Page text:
Temporary Radiator Suggestions?

Broski

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You don't want water in there for a long time. Sounds like it's been in there to long already.
Slap a cheep Radiator in there and get some coolant in there, Geez Wally
 

jaymar

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You don't want water in there for a long time. Sounds like it's been in there to long already.
Slap a cheep Radiator in there and get some coolant in there, Geez Wally
Working on it.
 
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I refer you back to post #1:

( And, yes; I'm aware it's a messed-up situation, thanks. :) But it is what it is for the moment. )

I refer you back to what I just wrote:

You're currently regularly overheating your engine because you're driving on a blown head gasket and with a leaking radiator that can't even hold pressure and prevent boiling. You're also at risk of water and coolant entering your cylinder(s). How is that better?

"It is what it is"? I just gave you a vastly better game plan. It is what you're going out of your way to make it.
 

jaymar

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I refer you back to what I just wrote:

You're currently regularly overheating your engine because you're driving on a blown head gasket and with a leaking radiator that can't even hold pressure and prevent boiling. You're also at risk of water and coolant entering your cylinder(s). How is that better?

"It is what it is"? I just gave you a vastly better game plan. It is what you're going out of your way to make it.

If by that you mean the sodium silicate plan, I refer you to Post #9.

If you mean the drop-in-the-new-radiator-plan, I refer you to Post #14.
 

mudgudgeon

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If you're adamant you're not gonna put your shiny new radiator in it, Park it, throw in a rock auto radiator, or kill it

You choose.

Too many times I've rolled the dice and regretted it with vehicles.
 

jaymar

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If you're adamant you're not gonna put your shiny new radiator in it, Park it, throw in a rock auto radiator, or kill it

You choose.

Too many times I've rolled the dice and regretted it with vehicles.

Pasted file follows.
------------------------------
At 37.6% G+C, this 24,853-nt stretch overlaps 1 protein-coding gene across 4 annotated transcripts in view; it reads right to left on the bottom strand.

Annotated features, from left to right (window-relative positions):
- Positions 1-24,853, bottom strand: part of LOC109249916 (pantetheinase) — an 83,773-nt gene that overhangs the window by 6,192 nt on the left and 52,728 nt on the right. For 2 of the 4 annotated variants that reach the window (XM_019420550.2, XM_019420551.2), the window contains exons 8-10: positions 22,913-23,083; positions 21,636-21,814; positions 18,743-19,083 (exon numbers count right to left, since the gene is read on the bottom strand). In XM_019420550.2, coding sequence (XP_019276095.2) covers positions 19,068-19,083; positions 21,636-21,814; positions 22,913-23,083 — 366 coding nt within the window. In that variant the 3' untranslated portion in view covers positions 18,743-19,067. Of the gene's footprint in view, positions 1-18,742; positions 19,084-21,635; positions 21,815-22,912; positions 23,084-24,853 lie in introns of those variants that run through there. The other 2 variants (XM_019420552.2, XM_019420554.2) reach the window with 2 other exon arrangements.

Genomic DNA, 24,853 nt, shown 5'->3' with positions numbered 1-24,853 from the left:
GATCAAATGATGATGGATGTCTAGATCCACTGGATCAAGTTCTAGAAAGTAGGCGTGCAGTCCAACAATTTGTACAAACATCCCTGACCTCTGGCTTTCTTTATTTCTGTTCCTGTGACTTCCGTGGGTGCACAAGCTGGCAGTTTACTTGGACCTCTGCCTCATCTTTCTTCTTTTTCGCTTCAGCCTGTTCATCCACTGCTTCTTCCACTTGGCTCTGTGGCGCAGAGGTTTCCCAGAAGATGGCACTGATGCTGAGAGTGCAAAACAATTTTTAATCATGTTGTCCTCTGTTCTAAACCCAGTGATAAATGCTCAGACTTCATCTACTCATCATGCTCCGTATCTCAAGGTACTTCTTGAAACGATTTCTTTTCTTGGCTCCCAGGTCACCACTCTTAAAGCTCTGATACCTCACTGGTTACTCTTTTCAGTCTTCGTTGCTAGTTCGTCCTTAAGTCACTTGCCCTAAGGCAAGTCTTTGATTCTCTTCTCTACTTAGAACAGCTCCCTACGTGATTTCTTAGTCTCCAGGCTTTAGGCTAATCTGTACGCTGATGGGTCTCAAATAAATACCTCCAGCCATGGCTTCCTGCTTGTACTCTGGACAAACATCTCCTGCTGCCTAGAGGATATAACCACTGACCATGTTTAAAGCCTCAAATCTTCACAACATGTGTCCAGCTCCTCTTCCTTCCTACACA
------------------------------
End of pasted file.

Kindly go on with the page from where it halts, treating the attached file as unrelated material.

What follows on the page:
Yes. Door #2 if I can't swing someone else's working discard.
 

jaymar

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Something I don't understand; perhaps someone more knowledgeable can clue me in. The temp climbs pretty rapidly. I put in 2-3 gallons before setting out, keep the hood popped but latched, have all heaters on high and coast in N as much as I can. 3-4 miles and I'm at 220. Pour water on rad, do my thing, come back an hour later, pour more water on rad and refill with maybe a gallon and a half. Then I come back, same drill. Temp does not get as high coming back, and in fact--after a mile or two--settles in the high 180s and stays there.

Why the h*ll does it do that? HOW can it do that? To my mind, it should be worse coming back because the engine is starting from a higher temp (145 vs 80 on today's run) and, with the T-stat open, the water from the block can be puked out on its way through the radiator. Water line on the driveway, so it's still leaking when I get home.

I don't trust that return temp reading. Where is the temp sensor mounted, and can it possibly read LOWER if there's no water in that location? Thanks for any help.
 
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mudgudgeon

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No idea ^^^


If you're gonna run it as is, run it with the radiator cap off.
You'll lose less water because the system won't pressurize.

Boiling point will be 100⁰c (whatever that is in fahreedomheit) , not the normal elevated temperature margin you get with a pressurized system
 

jaymar

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No idea ^^^


If you're gonna run it as is, run it with the radiator cap off.
You'll lose less water because the system won't pressurize.

Boiling point will be 100⁰c (whatever that is in fahreedomheit) , not the normal elevated temperature margin you get with a pressurized system
Interesting thought, never occurred to me. 212F. Toss-up as to whether that makes temp climb faster or slower. Damned if I do, damned if I don't it seems.